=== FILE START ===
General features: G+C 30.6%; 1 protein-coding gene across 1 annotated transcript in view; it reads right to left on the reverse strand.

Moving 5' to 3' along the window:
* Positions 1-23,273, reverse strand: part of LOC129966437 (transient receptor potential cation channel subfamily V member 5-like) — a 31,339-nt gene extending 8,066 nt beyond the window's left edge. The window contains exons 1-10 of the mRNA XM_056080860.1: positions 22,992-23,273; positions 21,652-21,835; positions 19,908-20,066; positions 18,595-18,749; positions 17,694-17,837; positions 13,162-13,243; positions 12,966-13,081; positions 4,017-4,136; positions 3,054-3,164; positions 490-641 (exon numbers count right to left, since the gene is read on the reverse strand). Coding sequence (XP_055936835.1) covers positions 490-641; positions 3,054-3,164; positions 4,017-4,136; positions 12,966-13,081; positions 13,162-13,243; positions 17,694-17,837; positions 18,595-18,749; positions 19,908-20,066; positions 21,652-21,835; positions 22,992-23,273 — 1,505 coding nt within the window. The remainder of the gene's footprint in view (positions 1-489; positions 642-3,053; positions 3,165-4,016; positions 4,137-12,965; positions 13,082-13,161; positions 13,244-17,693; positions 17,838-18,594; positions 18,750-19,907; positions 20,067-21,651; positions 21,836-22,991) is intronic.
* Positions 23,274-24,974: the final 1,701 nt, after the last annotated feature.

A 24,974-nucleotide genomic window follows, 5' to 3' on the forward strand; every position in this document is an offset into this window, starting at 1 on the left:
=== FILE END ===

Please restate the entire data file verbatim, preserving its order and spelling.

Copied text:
General features: G+C 30.6%; 1 protein-coding gene across 1 annotated transcript in view; it reads right to left on the reverse strand.

Moving 5' to 3' along the window:
* Positions 1-23,273, reverse strand: part of LOC129966437 (transient receptor potential cation channel subfamily V member 5-like) — a 31,339-nt gene extending 8,066 nt beyond the window's left edge. The window contains exons 1-10 of the mRNA XM_056080860.1: positions 22,992-23,273; positions 21,652-21,835; positions 19,908-20,066; positions 18,595-18,749; positions 17,694-17,837; positions 13,162-13,243; positions 12,966-13,081; positions 4,017-4,136; positions 3,054-3,164; positions 490-641 (exon numbers count right to left, since the gene is read on the reverse strand). Coding sequence (XP_055936835.1) covers positions 490-641; positions 3,054-3,164; positions 4,017-4,136; positions 12,966-13,081; positions 13,162-13,243; positions 17,694-17,837; positions 18,595-18,749; positions 19,908-20,066; positions 21,652-21,835; positions 22,992-23,273 — 1,505 coding nt within the window. The remainder of the gene's footprint in view (positions 1-489; positions 642-3,053; positions 3,165-4,016; positions 4,137-12,965; positions 13,082-13,161; positions 13,244-17,693; positions 17,838-18,594; positions 18,750-19,907; positions 20,067-21,651; positions 21,836-22,991) is intronic.
* Positions 23,274-24,974: the final 1,701 nt, after the last annotated feature.

A 24,974-nucleotide genomic window follows, 5' to 3' on the forward strand; every position in this document is an offset into this window, starting at 1 on the left: